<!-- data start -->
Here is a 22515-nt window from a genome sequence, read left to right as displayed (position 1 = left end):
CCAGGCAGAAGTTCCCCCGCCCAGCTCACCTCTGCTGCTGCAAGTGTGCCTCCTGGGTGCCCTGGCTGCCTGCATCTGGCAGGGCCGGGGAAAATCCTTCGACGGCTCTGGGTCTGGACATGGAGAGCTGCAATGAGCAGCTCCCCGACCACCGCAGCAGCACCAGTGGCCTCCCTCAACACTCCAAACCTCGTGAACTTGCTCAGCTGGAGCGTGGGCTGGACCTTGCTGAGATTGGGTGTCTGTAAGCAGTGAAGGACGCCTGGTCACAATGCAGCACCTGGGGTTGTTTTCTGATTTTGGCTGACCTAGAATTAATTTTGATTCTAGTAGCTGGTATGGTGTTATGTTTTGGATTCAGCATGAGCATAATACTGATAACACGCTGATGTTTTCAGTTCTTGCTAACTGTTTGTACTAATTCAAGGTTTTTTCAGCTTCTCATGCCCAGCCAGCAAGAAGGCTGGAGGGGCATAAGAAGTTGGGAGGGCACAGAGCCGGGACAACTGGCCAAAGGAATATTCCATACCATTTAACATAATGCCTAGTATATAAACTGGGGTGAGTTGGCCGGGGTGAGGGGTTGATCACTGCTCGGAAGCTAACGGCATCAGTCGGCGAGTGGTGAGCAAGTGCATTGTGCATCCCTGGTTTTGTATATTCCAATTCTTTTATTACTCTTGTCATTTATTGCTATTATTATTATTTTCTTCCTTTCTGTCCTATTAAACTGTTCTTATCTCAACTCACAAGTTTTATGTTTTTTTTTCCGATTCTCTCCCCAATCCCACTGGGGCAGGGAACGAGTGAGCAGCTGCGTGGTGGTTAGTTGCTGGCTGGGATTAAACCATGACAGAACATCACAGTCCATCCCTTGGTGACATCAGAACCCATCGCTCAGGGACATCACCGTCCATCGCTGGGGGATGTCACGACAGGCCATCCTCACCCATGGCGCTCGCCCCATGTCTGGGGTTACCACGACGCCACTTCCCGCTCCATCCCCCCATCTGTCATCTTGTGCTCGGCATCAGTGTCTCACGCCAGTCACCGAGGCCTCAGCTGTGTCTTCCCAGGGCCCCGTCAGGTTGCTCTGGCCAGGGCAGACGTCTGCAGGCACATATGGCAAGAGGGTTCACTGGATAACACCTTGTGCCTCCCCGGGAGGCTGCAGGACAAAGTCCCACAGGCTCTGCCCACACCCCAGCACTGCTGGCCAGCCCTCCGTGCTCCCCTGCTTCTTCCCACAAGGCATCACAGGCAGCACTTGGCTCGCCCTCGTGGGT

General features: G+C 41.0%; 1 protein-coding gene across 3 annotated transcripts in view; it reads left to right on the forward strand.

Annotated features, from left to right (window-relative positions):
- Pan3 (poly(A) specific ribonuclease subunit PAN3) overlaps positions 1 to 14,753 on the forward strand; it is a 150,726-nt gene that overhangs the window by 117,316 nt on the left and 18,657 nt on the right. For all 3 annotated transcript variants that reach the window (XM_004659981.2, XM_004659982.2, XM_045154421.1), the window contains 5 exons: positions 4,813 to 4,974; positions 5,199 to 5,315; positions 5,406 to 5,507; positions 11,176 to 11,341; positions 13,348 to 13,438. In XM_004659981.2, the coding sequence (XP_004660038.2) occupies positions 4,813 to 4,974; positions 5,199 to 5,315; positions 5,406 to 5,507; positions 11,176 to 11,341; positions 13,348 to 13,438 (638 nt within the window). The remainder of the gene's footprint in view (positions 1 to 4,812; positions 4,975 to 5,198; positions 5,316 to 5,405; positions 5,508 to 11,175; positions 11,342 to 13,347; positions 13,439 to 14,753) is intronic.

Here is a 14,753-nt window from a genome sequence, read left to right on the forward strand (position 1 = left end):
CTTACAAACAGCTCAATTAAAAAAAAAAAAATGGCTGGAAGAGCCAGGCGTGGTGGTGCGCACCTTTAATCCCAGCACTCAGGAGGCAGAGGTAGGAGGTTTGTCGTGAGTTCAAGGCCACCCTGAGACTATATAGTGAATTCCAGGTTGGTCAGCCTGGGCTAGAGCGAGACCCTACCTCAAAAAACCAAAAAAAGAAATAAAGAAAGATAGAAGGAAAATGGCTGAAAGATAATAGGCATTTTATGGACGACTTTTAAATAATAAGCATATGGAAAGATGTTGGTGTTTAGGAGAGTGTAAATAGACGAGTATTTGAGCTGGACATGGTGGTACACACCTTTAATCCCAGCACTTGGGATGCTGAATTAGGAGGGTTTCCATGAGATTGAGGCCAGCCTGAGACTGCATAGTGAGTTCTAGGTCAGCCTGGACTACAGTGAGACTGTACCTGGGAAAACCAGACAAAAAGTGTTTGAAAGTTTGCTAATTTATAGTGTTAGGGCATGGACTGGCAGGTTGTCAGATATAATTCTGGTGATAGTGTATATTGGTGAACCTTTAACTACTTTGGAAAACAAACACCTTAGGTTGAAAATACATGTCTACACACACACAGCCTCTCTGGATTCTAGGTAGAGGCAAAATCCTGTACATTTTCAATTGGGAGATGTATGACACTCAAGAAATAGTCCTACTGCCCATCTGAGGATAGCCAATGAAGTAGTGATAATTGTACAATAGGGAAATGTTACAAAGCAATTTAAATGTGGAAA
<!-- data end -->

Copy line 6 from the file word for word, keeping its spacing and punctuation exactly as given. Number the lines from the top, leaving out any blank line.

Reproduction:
Here is a 14,753-nt window from a genome sequence, read left to right on the forward strand (position 1 = left end):